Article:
Do You Drink Too Much Water When You Run?

By Deborah Dunham for Blisstree.com

Just when we think we’ve got it drilled into our heads -- hydrate, hydrate, hydrate when we exercise -- researchers now tell us we may be doing too much of a good thing.

According to a new study by Loyola University Health System, half of us runners may be drinking too much –- particularly during a race. The study found that more than one-third of runners drink according to a preset schedule or to maintain a certain body weight, and nearly 9 percent drink as much as possible. Doesn’t sound like a bad thing, right? Water is good. We’re supposed to drink eight glasses a day; more when we’re exercising and even more when doing so during the heat.

But some researchers are now saying this strategy is all wrong.

“Many athletes hold unscientific views regarding the benefits of different hydration practices,” the study says. In addition to drinking too much which can cause hyponatremia (a dangerous medical condition that can dilute the sodium content of blood to abnormally low levels), many of us also incorrectly believe we need to ingest extra salt while running, which is just not true.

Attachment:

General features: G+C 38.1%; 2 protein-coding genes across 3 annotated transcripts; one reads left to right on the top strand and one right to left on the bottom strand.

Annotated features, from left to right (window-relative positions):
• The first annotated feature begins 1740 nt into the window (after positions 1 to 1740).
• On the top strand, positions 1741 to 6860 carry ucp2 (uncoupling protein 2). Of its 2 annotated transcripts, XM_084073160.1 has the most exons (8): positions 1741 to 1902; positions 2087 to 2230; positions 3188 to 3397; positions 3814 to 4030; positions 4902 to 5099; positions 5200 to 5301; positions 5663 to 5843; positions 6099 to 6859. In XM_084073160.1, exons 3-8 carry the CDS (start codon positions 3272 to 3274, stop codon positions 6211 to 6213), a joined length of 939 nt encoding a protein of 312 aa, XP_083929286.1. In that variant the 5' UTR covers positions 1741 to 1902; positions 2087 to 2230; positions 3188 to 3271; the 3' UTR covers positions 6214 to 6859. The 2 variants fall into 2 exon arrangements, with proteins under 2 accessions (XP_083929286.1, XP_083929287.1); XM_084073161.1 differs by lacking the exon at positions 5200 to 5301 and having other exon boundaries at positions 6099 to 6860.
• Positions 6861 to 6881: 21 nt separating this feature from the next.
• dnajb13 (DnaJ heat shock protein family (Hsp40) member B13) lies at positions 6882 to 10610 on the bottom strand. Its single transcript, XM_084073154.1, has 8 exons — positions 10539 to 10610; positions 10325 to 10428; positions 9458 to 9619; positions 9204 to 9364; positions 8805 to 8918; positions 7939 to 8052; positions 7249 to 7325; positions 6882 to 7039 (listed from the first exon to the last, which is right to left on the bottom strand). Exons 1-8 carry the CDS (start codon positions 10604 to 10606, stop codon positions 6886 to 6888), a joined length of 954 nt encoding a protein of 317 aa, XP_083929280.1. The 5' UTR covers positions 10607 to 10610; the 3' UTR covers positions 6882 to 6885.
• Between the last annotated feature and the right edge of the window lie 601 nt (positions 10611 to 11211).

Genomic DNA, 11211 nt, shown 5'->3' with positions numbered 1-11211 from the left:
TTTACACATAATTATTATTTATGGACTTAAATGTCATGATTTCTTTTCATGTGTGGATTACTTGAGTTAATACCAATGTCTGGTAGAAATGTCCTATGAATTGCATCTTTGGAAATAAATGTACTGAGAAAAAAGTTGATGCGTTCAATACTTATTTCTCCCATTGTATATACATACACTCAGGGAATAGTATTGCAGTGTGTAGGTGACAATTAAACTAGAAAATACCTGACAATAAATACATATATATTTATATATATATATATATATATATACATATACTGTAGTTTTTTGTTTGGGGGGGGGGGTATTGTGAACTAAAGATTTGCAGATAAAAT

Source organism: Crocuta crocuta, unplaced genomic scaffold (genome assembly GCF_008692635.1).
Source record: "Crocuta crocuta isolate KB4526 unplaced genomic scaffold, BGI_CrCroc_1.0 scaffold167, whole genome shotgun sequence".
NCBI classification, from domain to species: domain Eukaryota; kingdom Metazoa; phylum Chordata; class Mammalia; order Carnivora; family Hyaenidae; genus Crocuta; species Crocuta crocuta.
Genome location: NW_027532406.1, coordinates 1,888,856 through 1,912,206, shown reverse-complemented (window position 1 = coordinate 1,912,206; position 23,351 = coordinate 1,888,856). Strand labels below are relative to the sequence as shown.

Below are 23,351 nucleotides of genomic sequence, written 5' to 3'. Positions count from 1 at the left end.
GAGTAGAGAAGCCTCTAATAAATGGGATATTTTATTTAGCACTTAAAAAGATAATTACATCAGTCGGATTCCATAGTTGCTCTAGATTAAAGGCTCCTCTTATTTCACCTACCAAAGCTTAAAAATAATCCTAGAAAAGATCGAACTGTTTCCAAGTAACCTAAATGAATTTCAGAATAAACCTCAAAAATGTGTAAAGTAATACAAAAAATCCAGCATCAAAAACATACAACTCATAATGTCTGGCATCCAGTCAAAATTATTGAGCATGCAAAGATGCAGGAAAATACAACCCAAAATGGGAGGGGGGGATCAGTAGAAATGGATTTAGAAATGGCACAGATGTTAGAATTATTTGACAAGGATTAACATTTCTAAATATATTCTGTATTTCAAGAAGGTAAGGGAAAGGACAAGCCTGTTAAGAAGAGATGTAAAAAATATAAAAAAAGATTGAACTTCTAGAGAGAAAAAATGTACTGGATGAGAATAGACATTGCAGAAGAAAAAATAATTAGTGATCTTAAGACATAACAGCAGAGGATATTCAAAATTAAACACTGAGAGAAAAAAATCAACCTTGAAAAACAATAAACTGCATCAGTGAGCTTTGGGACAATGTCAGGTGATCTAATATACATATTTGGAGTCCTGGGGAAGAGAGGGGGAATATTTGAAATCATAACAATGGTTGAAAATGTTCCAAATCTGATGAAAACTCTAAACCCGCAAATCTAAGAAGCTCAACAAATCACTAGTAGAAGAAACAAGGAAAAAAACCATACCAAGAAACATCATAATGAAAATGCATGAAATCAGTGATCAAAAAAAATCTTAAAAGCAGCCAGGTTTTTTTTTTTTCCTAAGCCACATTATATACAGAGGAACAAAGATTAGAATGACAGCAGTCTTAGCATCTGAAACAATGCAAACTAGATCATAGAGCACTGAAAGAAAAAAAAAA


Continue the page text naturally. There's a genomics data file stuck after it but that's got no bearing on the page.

Co-author of the study and exercise physiologist, Lara Dugas, explained:

We have been trained to believe that dehydration is a complication of endurance exercise. But in fact, the normal physiological response to exercise is to lose a small amount of fluid. Runners should expect to lose several pounds during runs, and not be alarmed.

Unlike earlier days when sports drink commercials convinced us that we needed to hydrate every time we turned a corner, experts now say we should only drink when we’re thirsty, which makes perfect sense. In some regards.

As a runner for 20 years, I have also been told that by the time I realize I’m thirsty during a race, it’s too late to hydrate. Getting enough fluids in the body and having them ensure optimal performance takes time. Drinking a cup or two of water when you’re already parched, I have found, won’t make a difference -- especially in a longer race. Instead, the best thing to do is to get yourself well-hydrated the day before -- to the point where your urine is a pale yellow, like it always should be -- and then to consume water or sports drinks at certain intervals during a race, according to what has worked for you during training.

The point is, don’t let this study scare you into under-hydrating. It’s a balance.

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